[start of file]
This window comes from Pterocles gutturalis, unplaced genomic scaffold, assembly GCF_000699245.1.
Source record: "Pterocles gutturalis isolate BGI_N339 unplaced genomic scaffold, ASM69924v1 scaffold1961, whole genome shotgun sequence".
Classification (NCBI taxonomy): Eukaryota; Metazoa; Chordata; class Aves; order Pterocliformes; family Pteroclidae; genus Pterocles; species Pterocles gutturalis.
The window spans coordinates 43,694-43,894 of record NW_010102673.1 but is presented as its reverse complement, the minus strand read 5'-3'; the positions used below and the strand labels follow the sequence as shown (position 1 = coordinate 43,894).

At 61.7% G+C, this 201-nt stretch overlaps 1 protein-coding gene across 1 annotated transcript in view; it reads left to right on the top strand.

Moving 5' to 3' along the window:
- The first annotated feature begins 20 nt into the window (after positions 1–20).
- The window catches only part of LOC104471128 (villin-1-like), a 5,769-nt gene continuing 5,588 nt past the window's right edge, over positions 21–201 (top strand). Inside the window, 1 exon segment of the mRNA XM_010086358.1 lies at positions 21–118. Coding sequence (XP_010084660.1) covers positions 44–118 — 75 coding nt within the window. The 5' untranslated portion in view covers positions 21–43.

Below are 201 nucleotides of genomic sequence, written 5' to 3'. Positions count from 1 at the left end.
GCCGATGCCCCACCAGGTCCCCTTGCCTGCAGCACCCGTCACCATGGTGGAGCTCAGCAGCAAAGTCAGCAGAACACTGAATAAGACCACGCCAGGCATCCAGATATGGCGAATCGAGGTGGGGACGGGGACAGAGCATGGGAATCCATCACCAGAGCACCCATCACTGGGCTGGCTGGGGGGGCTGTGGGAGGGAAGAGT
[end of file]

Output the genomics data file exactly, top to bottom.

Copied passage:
This window comes from Pterocles gutturalis, unplaced genomic scaffold, assembly GCF_000699245.1.
Source record: "Pterocles gutturalis isolate BGI_N339 unplaced genomic scaffold, ASM69924v1 scaffold1961, whole genome shotgun sequence".
Classification (NCBI taxonomy): Eukaryota; Metazoa; Chordata; class Aves; order Pterocliformes; family Pteroclidae; genus Pterocles; species Pterocles gutturalis.
The window spans coordinates 43,694-43,894 of record NW_010102673.1 but is presented as its reverse complement, the minus strand read 5'-3'; the positions used below and the strand labels follow the sequence as shown (position 1 = coordinate 43,894).

At 61.7% G+C, this 201-nt stretch overlaps 1 protein-coding gene across 1 annotated transcript in view; it reads left to right on the top strand.

Moving 5' to 3' along the window:
- The first annotated feature begins 20 nt into the window (after positions 1–20).
- The window catches only part of LOC104471128 (villin-1-like), a 5,769-nt gene continuing 5,588 nt past the window's right edge, over positions 21–201 (top strand). Inside the window, 1 exon segment of the mRNA XM_010086358.1 lies at positions 21–118. Coding sequence (XP_010084660.1) covers positions 44–118 — 75 coding nt within the window. The 5' untranslated portion in view covers positions 21–43.

Below are 201 nucleotides of genomic sequence, written 5' to 3'. Positions count from 1 at the left end.
GCCGATGCCCCACCAGGTCCCCTTGCCTGCAGCACCCGTCACCATGGTGGAGCTCAGCAGCAAAGTCAGCAGAACACTGAATAAGACCACGCCAGGCATCCAGATATGGCGAATCGAGGTGGGGACGGGGACAGAGCATGGGAATCCATCACCAGAGCACCCATCACTGGGCTGGCTGGGGGGGCTGTGGGAGGGAAGAGT